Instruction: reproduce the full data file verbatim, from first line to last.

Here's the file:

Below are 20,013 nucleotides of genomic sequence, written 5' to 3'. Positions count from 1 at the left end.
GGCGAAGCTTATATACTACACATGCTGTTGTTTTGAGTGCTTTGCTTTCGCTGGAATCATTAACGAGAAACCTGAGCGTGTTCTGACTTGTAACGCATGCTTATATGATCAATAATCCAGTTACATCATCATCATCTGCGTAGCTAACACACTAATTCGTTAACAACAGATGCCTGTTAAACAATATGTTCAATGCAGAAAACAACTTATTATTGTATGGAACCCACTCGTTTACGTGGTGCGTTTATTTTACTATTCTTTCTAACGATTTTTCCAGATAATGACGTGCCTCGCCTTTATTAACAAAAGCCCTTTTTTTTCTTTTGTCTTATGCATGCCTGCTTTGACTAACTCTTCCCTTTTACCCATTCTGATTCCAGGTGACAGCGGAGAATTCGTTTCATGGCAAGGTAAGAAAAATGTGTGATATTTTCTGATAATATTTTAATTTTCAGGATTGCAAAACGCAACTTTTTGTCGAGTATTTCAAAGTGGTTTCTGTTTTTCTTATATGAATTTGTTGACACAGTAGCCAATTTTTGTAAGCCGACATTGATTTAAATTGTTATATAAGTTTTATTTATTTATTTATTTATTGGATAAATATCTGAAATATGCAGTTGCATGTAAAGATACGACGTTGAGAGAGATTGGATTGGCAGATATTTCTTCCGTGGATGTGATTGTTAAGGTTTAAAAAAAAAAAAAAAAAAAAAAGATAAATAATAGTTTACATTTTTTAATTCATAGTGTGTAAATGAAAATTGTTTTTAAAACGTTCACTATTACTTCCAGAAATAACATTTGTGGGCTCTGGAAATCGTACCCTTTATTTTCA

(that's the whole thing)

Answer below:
Below are 20,013 nucleotides of genomic sequence, written 5' to 3'. Positions count from 1 at the left end.
GGCGAAGCTTATATACTACACATGCTGTTGTTTTGAGTGCTTTGCTTTCGCTGGAATCATTAACGAGAAACCTGAGCGTGTTCTGACTTGTAACGCATGCTTATATGATCAATAATCCAGTTACATCATCATCATCTGCGTAGCTAACACACTAATTCGTTAACAACAGATGCCTGTTAAACAATATGTTCAATGCAGAAAACAACTTATTATTGTATGGAACCCACTCGTTTACGTGGTGCGTTTATTTTACTATTCTTTCTAACGATTTTTCCAGATAATGACGTGCCTCGCCTTTATTAACAAAAGCCCTTTTTTTTCTTTTGTCTTATGCATGCCTGCTTTGACTAACTCTTCCCTTTTACCCATTCTGATTCCAGGTGACAGCGGAGAATTCGTTTCATGGCAAGGTAAGAAAAATGTGTGATATTTTCTGATAATATTTTAATTTTCAGGATTGCAAAACGCAACTTTTTGTCGAGTATTTCAAAGTGGTTTCTGTTTTTCTTATATGAATTTGTTGACACAGTAGCCAATTTTTGTAAGCCGACATTGATTTAAATTGTTATATAAGTTTTATTTATTTATTTATTTATTGGATAAATATCTGAAATATGCAGTTGCATGTAAAGATACGACGTTGAGAGAGATTGGATTGGCAGATATTTCTTCCGTGGATGTGATTGTTAAGGTTTAAAAAAAAAAAAAAAAAAAAAAGATAAATAATAGTTTACATTTTTTAATTCATAGTGTGTAAATGAAAATTGTTTTTAAAACGTTCACTATTACTTCCAGAAATAACATTTGTGGGCTCTGGAAATCGTACCCTTTATTTTCA